• ITVI.USA
    15,536.540
    74.080
    0.5%
  • OTLT.USA
    2.754
    0.002
    0.1%
  • OTRI.USA
    20.490
    -0.180
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    69.970
    0.5%
  • TSTOPVRPM.ATLPHL
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    0.000
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  • TSTOPVRPM.CHIATL
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    6.4%
  • TSTOPVRPM.DALLAX
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    10.4%
  • TSTOPVRPM.LAXDAL
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    0.020
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  • TSTOPVRPM.PHLCHI
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  • TSTOPVRPM.LAXSEA
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  • WAIT.USA
    125.000
    -1.000
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  • ITVI.USA
    15,536.540
    74.080
    0.5%
  • OTLT.USA
    2.754
    0.002
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  • OTRI.USA
    20.490
    -0.180
    -0.9%
  • OTVI.USA
    15,507.170
    69.970
    0.5%
  • TSTOPVRPM.ATLPHL
    3.300
    0.000
    0%
  • TSTOPVRPM.CHIATL
    3.140
    0.190
    6.4%
  • TSTOPVRPM.DALLAX
    1.590
    0.150
    10.4%
  • TSTOPVRPM.LAXDAL
    3.330
    0.020
    0.6%
  • TSTOPVRPM.PHLCHI
    2.170
    0.020
    0.9%
  • TSTOPVRPM.LAXSEA
    4.080
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  • WAIT.USA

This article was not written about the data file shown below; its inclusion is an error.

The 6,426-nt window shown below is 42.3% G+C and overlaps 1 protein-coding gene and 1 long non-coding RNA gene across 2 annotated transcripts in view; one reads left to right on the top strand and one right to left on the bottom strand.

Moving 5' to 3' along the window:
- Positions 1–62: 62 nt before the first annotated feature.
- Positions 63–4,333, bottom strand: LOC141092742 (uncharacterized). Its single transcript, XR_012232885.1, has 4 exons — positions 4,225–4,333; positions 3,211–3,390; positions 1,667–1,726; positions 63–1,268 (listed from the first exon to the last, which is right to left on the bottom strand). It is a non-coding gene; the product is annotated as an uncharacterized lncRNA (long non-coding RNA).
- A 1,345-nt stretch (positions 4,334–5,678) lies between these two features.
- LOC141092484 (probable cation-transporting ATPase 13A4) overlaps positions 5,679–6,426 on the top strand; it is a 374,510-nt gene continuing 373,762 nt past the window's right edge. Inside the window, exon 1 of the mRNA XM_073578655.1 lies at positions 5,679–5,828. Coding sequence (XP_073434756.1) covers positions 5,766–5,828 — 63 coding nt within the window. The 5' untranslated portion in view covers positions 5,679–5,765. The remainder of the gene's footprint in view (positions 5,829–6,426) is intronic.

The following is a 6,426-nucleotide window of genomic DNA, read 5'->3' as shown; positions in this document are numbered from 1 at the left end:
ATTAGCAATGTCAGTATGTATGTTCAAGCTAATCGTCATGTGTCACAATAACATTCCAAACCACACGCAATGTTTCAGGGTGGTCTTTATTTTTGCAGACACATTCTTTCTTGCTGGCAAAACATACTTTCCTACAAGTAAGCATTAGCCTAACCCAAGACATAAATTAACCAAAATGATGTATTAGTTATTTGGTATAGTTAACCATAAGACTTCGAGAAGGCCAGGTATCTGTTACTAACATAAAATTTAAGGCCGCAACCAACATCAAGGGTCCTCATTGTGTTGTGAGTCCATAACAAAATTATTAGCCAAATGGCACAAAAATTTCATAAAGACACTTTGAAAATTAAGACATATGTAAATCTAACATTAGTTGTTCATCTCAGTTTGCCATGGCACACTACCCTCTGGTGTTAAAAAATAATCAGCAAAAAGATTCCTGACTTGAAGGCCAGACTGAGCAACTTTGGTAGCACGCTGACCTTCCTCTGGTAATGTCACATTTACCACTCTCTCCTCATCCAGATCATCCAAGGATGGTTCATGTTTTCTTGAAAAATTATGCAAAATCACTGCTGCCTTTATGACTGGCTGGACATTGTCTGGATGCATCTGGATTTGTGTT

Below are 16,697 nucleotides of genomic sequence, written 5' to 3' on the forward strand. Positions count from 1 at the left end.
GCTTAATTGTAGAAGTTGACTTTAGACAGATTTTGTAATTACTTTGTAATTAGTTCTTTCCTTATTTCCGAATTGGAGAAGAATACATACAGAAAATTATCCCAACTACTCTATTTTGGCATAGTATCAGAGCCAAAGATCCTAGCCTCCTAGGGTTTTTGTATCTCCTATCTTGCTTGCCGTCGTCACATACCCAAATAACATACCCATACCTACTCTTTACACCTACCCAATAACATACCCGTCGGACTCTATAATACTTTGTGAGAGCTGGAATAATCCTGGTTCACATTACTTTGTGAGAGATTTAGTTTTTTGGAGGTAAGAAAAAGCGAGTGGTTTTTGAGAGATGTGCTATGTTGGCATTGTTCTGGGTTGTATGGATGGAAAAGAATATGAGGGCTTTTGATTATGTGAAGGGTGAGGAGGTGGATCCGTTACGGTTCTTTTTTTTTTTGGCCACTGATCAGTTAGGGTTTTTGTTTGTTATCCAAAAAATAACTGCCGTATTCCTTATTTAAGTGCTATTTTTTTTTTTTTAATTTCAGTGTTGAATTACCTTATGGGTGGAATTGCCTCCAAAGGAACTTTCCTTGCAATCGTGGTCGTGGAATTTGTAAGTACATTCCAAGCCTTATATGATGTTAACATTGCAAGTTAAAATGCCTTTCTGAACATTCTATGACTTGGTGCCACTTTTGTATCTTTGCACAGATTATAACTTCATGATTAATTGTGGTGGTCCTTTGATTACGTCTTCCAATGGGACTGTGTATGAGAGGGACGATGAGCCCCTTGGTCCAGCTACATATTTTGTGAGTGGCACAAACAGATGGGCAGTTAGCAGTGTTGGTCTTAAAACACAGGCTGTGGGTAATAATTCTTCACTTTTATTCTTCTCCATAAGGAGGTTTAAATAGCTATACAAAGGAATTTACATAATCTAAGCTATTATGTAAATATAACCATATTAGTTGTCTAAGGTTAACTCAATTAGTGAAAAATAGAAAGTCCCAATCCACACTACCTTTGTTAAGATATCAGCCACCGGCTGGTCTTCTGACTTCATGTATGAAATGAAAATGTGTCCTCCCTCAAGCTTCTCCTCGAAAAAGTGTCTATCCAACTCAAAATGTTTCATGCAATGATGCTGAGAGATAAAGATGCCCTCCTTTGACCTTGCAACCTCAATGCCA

125.000
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American Shipper

Coast Guard announces ballast water rule

   The Coast Guard announced Friday publication in the Federal Register of a final rule on standards for living organisms in ship ballast discharged into waters of the United States.
   The Coast Guard specifically seeks to establish a standard for the allowable concentration of living organisms in ballast water discharges. The agency is also amending its regulations to include an approval process for ballast water management systems.
   “Once fully implemented, this ballast water discharge standard will significantly reduce the risk of an introduction of aquatic nuisance species into the Great Lakes,” said Rear Adm. Michael N. Parks, commander of the Ninth Coast Guard District in Cleveland.
   The agency said the numerical limits set by the discharge standard are supported by reports from the National Academy of Sciences and the Environmental Protection Agency’s Science Advisory Board in 2011 as the most stringent that vessels can practicably implement and the Coast Guard can enforce at this time.
   The Coast Guard said vessels entering the Great Lakes will still be required to fully exchange or flush their ballast tanks with seawater until they are equipped with the approved ballast water treatment systems that meet the discharge standard. Inbound foreign vessels are examined in Montreal by a working group of U.S. and Canadian agencies, including the U.S. Coast Guard, to ensure the ballast tanks are exchanged or flushed as required.

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